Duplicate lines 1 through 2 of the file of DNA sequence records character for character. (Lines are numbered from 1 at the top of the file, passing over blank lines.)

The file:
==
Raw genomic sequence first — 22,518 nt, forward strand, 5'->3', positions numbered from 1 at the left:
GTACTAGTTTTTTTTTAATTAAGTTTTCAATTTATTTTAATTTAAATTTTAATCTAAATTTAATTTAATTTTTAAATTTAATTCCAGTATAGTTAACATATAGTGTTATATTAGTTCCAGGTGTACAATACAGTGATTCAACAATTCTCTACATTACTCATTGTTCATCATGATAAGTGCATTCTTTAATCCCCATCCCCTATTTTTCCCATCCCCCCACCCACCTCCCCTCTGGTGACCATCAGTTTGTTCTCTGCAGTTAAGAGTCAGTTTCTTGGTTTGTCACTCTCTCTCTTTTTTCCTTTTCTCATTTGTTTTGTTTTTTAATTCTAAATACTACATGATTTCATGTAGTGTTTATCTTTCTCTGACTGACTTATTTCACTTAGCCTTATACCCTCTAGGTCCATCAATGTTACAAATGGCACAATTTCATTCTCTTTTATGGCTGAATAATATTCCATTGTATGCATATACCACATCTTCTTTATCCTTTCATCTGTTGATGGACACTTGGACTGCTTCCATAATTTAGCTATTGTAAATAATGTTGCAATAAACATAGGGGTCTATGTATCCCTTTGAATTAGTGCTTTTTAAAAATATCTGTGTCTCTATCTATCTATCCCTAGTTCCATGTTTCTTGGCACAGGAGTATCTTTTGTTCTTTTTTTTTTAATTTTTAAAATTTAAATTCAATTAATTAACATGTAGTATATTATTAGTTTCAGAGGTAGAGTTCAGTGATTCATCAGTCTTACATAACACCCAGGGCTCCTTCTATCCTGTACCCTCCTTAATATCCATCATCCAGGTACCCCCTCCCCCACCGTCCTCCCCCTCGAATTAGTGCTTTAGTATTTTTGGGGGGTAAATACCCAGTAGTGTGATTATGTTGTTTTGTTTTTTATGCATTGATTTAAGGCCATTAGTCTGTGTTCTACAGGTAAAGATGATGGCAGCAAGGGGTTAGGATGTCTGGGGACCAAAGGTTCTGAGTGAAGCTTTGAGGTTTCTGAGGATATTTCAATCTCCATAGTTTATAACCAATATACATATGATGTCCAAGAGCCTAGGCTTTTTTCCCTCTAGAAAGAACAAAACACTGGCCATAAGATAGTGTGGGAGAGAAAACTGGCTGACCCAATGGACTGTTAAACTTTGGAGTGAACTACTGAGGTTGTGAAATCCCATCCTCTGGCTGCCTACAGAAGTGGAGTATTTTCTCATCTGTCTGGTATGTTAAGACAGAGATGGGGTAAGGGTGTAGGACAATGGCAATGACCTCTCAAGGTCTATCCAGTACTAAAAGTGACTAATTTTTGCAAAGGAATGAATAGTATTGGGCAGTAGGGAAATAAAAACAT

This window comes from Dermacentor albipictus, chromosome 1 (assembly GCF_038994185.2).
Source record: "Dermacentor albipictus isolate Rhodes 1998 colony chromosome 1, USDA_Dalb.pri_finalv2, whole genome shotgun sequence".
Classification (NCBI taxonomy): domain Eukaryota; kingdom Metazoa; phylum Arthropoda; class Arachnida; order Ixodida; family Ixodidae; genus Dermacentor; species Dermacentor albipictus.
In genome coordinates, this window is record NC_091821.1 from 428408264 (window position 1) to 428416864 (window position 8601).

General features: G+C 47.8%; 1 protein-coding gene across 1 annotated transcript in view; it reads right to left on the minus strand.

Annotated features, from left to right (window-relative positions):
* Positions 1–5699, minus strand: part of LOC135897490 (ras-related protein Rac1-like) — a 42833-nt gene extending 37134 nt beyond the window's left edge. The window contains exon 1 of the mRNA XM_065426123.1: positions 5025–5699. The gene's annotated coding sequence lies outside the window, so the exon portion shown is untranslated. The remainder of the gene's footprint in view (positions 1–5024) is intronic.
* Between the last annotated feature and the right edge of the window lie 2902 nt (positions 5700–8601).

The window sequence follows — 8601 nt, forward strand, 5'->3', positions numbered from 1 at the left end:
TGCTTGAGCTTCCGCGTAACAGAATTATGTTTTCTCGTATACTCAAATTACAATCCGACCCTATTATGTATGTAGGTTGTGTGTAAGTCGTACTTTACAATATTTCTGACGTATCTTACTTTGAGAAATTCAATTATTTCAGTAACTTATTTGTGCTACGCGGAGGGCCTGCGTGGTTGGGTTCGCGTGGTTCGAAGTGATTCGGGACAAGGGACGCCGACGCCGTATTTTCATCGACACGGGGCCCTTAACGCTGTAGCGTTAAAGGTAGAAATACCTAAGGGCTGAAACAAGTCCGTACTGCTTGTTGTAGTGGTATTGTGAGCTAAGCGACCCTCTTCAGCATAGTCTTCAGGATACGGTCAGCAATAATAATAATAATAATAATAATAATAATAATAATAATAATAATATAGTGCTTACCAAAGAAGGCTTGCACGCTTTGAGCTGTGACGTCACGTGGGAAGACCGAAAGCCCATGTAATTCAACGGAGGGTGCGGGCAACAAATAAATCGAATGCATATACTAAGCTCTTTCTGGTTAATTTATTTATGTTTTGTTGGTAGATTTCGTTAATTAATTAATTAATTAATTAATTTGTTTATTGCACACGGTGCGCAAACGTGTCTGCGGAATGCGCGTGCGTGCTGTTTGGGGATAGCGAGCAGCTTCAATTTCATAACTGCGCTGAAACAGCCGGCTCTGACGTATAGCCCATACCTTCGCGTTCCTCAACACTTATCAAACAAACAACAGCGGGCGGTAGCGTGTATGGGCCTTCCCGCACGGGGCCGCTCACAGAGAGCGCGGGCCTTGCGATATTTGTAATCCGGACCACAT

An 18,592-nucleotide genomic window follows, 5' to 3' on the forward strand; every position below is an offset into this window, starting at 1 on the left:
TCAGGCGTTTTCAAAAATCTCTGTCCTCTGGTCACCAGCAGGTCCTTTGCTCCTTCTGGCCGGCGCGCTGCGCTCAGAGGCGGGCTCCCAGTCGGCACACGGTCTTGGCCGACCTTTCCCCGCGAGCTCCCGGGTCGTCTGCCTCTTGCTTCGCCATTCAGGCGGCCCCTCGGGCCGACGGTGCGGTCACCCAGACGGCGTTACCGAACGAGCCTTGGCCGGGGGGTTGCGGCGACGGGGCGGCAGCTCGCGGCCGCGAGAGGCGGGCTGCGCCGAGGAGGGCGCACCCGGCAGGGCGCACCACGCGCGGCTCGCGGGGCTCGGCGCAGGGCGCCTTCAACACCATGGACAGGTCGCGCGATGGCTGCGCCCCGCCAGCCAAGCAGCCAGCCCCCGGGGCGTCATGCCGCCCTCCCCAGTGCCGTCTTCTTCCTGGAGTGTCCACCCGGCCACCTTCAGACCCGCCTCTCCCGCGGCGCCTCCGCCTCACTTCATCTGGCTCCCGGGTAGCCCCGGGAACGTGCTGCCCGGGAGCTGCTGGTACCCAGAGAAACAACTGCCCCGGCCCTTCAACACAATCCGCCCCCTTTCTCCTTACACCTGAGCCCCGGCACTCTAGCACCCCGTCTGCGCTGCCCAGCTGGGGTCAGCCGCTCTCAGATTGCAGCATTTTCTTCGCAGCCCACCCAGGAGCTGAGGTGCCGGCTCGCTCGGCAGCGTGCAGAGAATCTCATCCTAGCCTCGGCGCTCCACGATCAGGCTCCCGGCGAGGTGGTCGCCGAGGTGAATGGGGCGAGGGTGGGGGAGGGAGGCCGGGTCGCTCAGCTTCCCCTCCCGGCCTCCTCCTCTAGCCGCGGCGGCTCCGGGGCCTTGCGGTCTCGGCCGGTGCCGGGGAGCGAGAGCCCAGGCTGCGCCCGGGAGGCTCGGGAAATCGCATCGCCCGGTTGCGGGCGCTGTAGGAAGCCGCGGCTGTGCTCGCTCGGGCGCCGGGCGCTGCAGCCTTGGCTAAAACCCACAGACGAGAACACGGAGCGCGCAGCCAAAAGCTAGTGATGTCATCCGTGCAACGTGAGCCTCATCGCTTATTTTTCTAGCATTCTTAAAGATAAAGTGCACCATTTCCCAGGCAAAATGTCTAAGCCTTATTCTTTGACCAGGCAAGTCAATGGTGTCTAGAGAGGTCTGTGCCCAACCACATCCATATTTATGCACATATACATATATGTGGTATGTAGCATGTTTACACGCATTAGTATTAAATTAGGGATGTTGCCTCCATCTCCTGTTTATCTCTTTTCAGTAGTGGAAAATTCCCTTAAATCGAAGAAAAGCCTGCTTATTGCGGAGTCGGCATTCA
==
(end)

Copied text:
Raw genomic sequence first — 22,518 nt, forward strand, 5'->3', positions numbered from 1 at the left:
GTACTAGTTTTTTTTTAATTAAGTTTTCAATTTATTTTAATTTAAATTTTAATCTAAATTTAATTTAATTTTTAAATTTAATTCCAGTATAGTTAACATATAGTGTTATATTAGTTCCAGGTGTACAATACAGTGATTCAACAATTCTCTACATTACTCATTGTTCATCATGATAAGTGCATTCTTTAATCCCCATCCCCTATTTTTCCCATCCCCCCACCCACCTCCCCTCTGGTGACCATCAGTTTGTTCTCTGCAGTTAAGAGTCAGTTTCTTGGTTTGTCACTCTCTCTCTTTTTTCCTTTTCTCATTTGTTTTGTTTTTTAATTCTAAATACTACATGATTTCATGTAGTGTTTATCTTTCTCTGACTGACTTATTTCACTTAGCCTTATACCCTCTAGGTCCATCAATGTTACAAATGGCACAATTTCATTCTCTTTTATGGCTGAATAATATTCCATTGTATGCATATACCACATCTTCTTTATCCTTTCATCTGTTGATGGACACTTGGACTGCTTCCATAATTTAGCTATTGTAAATAATGTTGCAATAAACATAGGGGTCTATGTATCCCTTTGAATTAGTGCTTTTTAAAAATATCTGTGTCTCTATCTATCTATCCCTAGTTCCATGTTTCTTGGCACAGGAGTATCTTTTGTTCTTTTTTTTTTAATTTTTAAAATTTAAATTCAATTAATTAACATGTAGTATATTATTAGTTTCAGAGGTAGAGTTCAGTGATTCATCAGTCTTACATAACACCCAGGGCTCCTTCTATCCTGTACCCTCCTTAATATCCATCATCCAGGTACCCCCTCCCCCACCGTCCTCCCCCTCGAATTAGTGCTTTAGTATTTTTGGGGGGTAAATACCCAGTAGTGTGATTATGTTGTTTTGTTTTTTATGCATTGATTTAAGGCCATTAGTCTGTGTTCTACAGGTAAAGATGATGGCAGCAAGGGGTTAGGATGTCTGGGGACCAAAGGTTCTGAGTGAAGCTTTGAGGTTTCTGAGGATATTTCAATCTCCATAGTTTATAACCAATATACATATGATGTCCAAGAGCCTAGGCTTTTTTCCCTCTAGAAAGAACAAAACACTGGCCATAAGATAGTGTGGGAGAGAAAACTGGCTGACCCAATGGACTGTTAAACTTTGGAGTGAACTACTGAGGTTGTGAAATCCCATCCTCTGGCTGCCTACAGAAGTGGAGTATTTTCTCATCTGTCTGGTATGTTAAGACAGAGATGGGGTAAGGGTGTAGGACAATGGCAATGACCTCTCAAGGTCTATCCAGTACTAAAAGTGACTAATTTTTGCAAAGGAATGAATAGTATTGGGCAGTAGGGAAATAAAAACAT